Ahmad Al-Baghdadi was the chair of the political science department and an expert on Islamic law and history at the University of Kuwait. In the past several years, he has become a controversial author and lecturer and has been personally named a heretic by Osama bin Laden.
In 1996, he published an article in a student’s newspaper, al-Sho`ula, called "An Opportunity to Solve the Oppression of Backwardness." Several members of the conservative Islamic movement were outraged by the article and in October of 1999, the Misdemeanor Appeals Court sentenced Al-Baghdadi to one month of imprisonment.
He was sentenced for publicizing his viewpoints that "contained an extreme insult to and great defamation of the Prophet of God," a violation of article 111 of the Penal Code in Kuwait. However, Al-Baghdadi was released after the Amir of Kuwait, Sheikh Jaber al-Ahmad al-Sabah, pardoned him. Unfortunately in 2004, he once again became the center of controversy as he voiced his opinions. That year, the Kuwaiti Education Ministry had ordered an increase in Islamic studies and to allot time for Tajweed or rote learning (memorizing) of the Koran in all private schools.
One ministry official even recommended on removing music classes to allow more time for Islamic studies. Al-Baghdadi responded to the latest policy in an article, saying: “I am a parent of a child who attends an English school… I don't want my son to be taught by ignoramuses not to respect women and non-Muslims. I don't want those in charge of determining the non-educational curricula – who are backwards both cognitively and intellectually – to fill my son's head with traditions about demons… I do not want his future to be the path of intellectual or actual terrorism.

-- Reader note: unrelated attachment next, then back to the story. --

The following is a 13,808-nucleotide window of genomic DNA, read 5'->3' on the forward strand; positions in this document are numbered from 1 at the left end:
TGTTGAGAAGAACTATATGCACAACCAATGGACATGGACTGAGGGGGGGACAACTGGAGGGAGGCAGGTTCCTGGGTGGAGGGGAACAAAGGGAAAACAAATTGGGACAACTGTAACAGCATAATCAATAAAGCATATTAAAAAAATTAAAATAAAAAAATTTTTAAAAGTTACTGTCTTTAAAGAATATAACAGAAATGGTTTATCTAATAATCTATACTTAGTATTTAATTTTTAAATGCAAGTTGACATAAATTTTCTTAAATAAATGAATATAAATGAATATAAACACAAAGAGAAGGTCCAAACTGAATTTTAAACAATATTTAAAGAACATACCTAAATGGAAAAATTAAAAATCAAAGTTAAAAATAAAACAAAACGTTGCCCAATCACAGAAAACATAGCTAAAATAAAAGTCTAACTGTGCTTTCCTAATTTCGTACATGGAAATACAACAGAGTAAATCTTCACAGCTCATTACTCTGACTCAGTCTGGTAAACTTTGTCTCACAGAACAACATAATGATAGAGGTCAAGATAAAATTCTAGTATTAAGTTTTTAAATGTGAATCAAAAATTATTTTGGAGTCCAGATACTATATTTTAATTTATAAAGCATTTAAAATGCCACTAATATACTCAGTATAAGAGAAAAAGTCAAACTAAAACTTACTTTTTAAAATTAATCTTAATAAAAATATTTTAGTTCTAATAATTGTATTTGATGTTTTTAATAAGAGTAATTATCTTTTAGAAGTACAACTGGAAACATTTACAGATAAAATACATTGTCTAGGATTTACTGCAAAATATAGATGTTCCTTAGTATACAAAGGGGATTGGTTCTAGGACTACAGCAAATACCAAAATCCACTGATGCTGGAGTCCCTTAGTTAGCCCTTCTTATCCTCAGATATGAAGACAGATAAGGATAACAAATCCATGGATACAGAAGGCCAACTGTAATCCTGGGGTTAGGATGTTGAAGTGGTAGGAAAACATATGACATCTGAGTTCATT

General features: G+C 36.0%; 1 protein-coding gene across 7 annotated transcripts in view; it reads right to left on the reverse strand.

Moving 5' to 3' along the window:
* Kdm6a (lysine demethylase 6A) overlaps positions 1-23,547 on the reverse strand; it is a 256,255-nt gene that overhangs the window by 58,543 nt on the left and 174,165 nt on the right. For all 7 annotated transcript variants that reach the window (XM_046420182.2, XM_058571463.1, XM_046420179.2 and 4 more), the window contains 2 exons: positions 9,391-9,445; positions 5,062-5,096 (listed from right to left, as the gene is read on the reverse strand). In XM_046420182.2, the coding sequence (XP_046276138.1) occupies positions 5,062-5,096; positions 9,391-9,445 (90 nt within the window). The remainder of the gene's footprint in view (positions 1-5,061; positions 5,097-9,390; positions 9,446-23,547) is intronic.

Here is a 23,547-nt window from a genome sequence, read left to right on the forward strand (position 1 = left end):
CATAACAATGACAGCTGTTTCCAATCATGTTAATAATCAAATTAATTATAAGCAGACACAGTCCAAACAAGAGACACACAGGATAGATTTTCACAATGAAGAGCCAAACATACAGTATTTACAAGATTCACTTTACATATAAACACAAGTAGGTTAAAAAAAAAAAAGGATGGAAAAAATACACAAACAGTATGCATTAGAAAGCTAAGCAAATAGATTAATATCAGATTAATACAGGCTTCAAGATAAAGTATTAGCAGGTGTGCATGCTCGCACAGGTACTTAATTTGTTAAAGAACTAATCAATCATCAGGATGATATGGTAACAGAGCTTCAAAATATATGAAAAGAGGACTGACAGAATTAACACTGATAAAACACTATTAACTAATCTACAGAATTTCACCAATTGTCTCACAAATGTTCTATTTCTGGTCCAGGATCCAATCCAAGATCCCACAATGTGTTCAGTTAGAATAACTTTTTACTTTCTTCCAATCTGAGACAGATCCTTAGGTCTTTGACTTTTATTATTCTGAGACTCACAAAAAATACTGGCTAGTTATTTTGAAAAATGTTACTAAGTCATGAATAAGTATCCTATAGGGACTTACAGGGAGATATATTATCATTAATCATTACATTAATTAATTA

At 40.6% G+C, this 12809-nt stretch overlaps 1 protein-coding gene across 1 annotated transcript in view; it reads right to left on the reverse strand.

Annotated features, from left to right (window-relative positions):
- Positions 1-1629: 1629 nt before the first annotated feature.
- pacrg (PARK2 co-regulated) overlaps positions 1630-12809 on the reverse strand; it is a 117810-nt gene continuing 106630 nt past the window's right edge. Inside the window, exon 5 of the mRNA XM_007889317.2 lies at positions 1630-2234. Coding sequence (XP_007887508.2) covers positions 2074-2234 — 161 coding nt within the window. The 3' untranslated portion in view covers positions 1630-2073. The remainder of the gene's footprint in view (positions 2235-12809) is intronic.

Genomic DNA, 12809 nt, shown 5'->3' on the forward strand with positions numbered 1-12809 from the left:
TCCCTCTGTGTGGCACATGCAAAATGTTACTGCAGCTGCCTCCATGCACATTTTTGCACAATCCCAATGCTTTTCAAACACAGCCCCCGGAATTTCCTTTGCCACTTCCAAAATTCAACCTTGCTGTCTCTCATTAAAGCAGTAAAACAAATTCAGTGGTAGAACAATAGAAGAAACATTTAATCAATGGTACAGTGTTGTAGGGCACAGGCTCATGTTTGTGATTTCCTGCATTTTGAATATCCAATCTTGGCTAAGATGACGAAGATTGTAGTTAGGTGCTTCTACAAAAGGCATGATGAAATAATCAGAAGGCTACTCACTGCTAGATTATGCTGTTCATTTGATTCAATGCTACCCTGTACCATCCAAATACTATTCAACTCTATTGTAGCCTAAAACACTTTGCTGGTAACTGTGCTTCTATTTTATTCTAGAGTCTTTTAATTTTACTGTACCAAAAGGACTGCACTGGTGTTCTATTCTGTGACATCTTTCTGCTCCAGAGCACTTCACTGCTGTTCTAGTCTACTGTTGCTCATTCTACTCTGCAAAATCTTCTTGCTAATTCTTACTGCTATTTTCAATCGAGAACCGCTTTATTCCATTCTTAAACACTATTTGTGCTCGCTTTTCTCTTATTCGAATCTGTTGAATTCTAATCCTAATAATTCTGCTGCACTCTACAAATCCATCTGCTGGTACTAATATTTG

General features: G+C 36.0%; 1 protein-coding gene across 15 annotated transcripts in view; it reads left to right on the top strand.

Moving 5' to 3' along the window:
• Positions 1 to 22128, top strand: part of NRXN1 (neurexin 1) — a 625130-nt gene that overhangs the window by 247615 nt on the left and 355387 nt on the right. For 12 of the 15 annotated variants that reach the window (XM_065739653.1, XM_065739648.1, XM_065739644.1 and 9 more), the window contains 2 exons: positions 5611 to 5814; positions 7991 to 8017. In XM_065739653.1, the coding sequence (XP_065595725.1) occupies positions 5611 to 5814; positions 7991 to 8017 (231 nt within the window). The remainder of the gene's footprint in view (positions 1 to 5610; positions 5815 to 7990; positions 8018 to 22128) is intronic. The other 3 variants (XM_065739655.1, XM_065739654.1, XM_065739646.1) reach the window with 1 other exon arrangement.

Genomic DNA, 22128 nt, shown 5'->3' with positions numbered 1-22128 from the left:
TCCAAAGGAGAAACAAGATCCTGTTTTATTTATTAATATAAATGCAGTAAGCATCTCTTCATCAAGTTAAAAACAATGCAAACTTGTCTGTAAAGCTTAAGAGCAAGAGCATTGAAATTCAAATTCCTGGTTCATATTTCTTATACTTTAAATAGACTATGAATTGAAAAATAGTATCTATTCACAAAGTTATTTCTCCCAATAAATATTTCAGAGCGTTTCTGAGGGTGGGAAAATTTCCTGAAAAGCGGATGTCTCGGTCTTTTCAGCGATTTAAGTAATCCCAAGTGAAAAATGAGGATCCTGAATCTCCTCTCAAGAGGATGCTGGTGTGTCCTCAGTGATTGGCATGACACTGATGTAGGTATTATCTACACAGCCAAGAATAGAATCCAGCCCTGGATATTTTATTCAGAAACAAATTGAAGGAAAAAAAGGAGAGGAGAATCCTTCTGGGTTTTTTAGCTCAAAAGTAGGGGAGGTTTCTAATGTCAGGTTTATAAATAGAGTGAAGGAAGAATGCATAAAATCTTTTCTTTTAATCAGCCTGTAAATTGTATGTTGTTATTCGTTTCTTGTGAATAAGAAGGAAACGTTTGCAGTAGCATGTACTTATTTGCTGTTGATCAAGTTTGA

Shortly after the article was published, three Islamists sued Al-Baghdadi for the article. In 2005, he was charged with contempt for Islam but was acquitted by the lower court. However, the ruling was overturned by the appeals court in 2005 and Al-Baghdadi was sentenced to three years on probation of 2,000 dinars ($6800) bail, with any violation punishable by a one-year prison sentence.
Not long after being sentenced, he requested political asylum from the West that was published in Al-Siyasa, saying “this is not out of hatred for my country, but rather out of hatred for its tyrannical laws, which do not hesitate to imprison anyone who expresses his opinion [even] if it has nothing to do with religion.”After about a week the request was made, he proclaimed that he would end his writing career in Kuwait, stating “I have no weapon other than my pen, which the law has shattered, so I am left with no alternative but to surrender...” Since then, he has kept true to his word and has not written anything in Kuwait.